Stephen Rees's blog

Thoughts about the relationships between transport and the urban area it serves

Posts Tagged ‘bike helmets

“There’s no ethical case for mandatory cycle helmets”

with 2 comments

The Guardian Bike Blog 

This analysis by an ethicist of the evidence for bike helmet legislation would be worth reading in any event. But over the weekend there was a contentious – if not actually mendacious – opinion piece in the Sun taking the opposite view and supporting it by very selective references to long refuted “evidence”. I am not linking to that. If you want to search and pay for someone else’s opinion that’s your privilege. Though I do wonder why there seems to be an anti-cycle policy at PNG.

But I do think it is worth quoting the banner

“Helmets do not provide sufficient protection to warrant the claim that they are highly effective – and the right to cycle bare-headed is by no means trivial”

I do wear a helmet, simply because I do not wish to get a ticket. Note too that in Vancouver, the local bylaw applies to parks and bike paths that are not subject to the Motor Vehicle Act. I have had a bike crash – actually with another cyclist, on a bike path. I came off, broke my wrist and the helmet made absolutely no difference.


Written by Stephen Rees

July 9, 2013 at 8:48 am

“Use your head: Bike helmet laws don’t work”

with 26 comments

Useful reminder

Brad Killburn in the Richmond News presents some intriguing information about how helmet laws got through the legislature.

The article is full of useful data – but sadly none of it is properly cited or referenced, so I have not been able to identify his sources or check them for myself. It does indeed seem likely that cycle helmets do very little to reduce fatalities of cyclists involved in collisions with motor vehicles. The bike hemet is after all mostly a thin plastic shell on styrofoam.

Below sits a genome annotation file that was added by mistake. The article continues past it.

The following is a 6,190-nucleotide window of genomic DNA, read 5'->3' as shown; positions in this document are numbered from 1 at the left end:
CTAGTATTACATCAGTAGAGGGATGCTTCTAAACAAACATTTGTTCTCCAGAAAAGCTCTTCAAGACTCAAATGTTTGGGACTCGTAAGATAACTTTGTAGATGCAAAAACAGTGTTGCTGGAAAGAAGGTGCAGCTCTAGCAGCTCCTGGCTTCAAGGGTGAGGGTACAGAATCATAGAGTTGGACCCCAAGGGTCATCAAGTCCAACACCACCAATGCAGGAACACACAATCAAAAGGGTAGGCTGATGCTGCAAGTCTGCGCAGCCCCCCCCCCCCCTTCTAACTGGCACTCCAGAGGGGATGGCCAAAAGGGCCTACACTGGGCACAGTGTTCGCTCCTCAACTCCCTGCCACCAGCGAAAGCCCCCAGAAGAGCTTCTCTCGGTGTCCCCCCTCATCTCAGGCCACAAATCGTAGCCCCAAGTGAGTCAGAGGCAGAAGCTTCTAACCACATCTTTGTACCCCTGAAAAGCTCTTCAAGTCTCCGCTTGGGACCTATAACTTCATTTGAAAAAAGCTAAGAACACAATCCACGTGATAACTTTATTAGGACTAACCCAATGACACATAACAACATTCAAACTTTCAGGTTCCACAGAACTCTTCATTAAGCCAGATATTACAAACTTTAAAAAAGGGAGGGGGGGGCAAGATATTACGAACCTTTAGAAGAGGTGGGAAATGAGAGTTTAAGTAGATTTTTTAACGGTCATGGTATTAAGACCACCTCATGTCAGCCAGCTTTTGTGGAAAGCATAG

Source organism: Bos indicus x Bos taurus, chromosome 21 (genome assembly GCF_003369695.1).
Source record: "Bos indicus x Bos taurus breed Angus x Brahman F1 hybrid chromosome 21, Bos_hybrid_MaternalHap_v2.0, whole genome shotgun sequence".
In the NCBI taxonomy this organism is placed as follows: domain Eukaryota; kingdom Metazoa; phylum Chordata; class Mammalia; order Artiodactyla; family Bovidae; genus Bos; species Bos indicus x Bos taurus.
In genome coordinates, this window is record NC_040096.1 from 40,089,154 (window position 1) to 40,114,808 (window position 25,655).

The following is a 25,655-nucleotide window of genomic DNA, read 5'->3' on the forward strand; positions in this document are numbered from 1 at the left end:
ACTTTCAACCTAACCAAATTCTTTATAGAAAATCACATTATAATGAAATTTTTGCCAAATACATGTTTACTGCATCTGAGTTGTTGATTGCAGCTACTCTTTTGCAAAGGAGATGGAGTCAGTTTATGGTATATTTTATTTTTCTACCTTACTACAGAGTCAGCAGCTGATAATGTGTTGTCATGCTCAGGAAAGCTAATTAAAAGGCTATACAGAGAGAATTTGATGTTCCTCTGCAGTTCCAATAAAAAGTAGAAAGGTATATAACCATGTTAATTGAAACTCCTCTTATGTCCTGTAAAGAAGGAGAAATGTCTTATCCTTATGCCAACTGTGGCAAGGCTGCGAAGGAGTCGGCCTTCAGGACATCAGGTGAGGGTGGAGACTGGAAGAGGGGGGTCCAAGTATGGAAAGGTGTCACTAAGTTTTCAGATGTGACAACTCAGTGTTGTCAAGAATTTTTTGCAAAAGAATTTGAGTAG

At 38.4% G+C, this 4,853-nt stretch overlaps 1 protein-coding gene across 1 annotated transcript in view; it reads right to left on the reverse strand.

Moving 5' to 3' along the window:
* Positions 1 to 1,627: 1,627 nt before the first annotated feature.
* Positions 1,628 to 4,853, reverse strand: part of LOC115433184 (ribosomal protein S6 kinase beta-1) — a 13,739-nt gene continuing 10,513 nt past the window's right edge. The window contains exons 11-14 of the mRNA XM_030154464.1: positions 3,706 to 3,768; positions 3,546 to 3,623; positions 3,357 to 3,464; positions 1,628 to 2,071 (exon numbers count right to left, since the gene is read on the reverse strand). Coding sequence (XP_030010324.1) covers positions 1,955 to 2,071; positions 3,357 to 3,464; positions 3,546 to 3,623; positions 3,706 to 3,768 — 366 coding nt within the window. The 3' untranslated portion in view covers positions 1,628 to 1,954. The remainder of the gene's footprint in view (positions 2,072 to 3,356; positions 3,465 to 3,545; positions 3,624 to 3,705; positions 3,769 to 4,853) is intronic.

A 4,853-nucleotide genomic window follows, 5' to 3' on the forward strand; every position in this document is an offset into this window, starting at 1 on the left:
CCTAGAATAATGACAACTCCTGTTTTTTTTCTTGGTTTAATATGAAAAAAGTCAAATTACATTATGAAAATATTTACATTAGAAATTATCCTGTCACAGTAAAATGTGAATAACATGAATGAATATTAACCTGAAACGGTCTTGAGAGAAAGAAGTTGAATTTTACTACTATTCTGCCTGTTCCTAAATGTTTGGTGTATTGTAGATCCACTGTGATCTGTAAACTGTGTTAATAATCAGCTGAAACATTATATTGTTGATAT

He refers to a study that was cited when the legislation was being debated

what the honourable members did not know was that it was collisions with motor vehicles that caused virtually 100 per cent of the cycling deaths, and that the study used to show reduction of head injury did not include a single collision with a motor vehicle, or any involving cycling adults for that matter, but merely simple falls by children from their bicycles.

I think he should have identified the study sufficiently to help his readers follow up if they wished to. I have heard many people argue that helmets save lives – including former Vancouver Councillor Dr Fred Bass. I have equally heard a lot from advocates who say that helmets simply convey the message that cycling is dangerous, but do little to reduce its risks, and that cyclist fatalities will start to fall when more dedicated cycling facilities are provided. The ticketing of cyclists without helmets is an especially controversial practice, given the lack of evidence that it actually does any good at all.

I thought that I would at least raise it here in case any of you know of these studies and can provide URLs in your comments

Written by Stephen Rees

September 16, 2009 at 1:59 pm

Posted in bicycles, cycling, Road safety

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